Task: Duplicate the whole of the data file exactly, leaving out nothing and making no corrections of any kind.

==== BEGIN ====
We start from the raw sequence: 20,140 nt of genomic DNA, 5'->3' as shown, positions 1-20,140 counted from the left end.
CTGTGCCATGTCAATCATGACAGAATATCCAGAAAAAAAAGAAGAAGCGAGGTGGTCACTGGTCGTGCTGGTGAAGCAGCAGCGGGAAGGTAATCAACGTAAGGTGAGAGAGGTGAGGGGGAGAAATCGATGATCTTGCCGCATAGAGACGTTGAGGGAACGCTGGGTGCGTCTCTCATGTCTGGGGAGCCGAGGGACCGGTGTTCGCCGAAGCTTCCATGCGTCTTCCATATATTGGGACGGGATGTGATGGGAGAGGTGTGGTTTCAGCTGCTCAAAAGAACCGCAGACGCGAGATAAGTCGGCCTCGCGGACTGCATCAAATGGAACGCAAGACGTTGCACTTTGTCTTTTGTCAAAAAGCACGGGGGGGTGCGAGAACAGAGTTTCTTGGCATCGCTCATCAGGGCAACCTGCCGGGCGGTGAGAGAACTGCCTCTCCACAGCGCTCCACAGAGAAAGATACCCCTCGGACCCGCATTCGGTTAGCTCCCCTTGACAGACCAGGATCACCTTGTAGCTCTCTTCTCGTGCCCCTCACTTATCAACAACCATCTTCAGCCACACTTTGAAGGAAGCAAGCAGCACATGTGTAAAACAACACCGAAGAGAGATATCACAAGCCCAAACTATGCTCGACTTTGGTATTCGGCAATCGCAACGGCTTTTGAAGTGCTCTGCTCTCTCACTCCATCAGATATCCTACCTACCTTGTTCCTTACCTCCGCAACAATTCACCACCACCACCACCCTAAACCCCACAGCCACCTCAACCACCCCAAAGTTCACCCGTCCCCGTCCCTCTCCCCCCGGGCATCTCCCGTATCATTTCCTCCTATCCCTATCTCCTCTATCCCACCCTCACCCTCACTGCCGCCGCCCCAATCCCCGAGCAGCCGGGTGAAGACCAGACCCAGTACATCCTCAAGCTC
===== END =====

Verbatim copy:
We start from the raw sequence: 20,140 nt of genomic DNA, 5'->3' as shown, positions 1-20,140 counted from the left end.
CTGTGCCATGTCAATCATGACAGAATATCCAGAAAAAAAAGAAGAAGCGAGGTGGTCACTGGTCGTGCTGGTGAAGCAGCAGCGGGAAGGTAATCAACGTAAGGTGAGAGAGGTGAGGGGGAGAAATCGATGATCTTGCCGCATAGAGACGTTGAGGGAACGCTGGGTGCGTCTCTCATGTCTGGGGAGCCGAGGGACCGGTGTTCGCCGAAGCTTCCATGCGTCTTCCATATATTGGGACGGGATGTGATGGGAGAGGTGTGGTTTCAGCTGCTCAAAAGAACCGCAGACGCGAGATAAGTCGGCCTCGCGGACTGCATCAAATGGAACGCAAGACGTTGCACTTTGTCTTTTGTCAAAAAGCACGGGGGGGTGCGAGAACAGAGTTTCTTGGCATCGCTCATCAGGGCAACCTGCCGGGCGGTGAGAGAACTGCCTCTCCACAGCGCTCCACAGAGAAAGATACCCCTCGGACCCGCATTCGGTTAGCTCCCCTTGACAGACCAGGATCACCTTGTAGCTCTCTTCTCGTGCCCCTCACTTATCAACAACCATCTTCAGCCACACTTTGAAGGAAGCAAGCAGCACATGTGTAAAACAACACCGAAGAGAGATATCACAAGCCCAAACTATGCTCGACTTTGGTATTCGGCAATCGCAACGGCTTTTGAAGTGCTCTGCTCTCTCACTCCATCAGATATCCTACCTACCTTGTTCCTTACCTCCGCAACAATTCACCACCACCACCACCCTAAACCCCACAGCCACCTCAACCACCCCAAAGTTCACCCGTCCCCGTCCCTCTCCCCCCGGGCATCTCCCGTATCATTTCCTCCTATCCCTATCTCCTCTATCCCACCCTCACCCTCACTGCCGCCGCCCCAATCCCCGAGCAGCCGGGTGAAGACCAGACCCAGTACATCCTCAAGCTC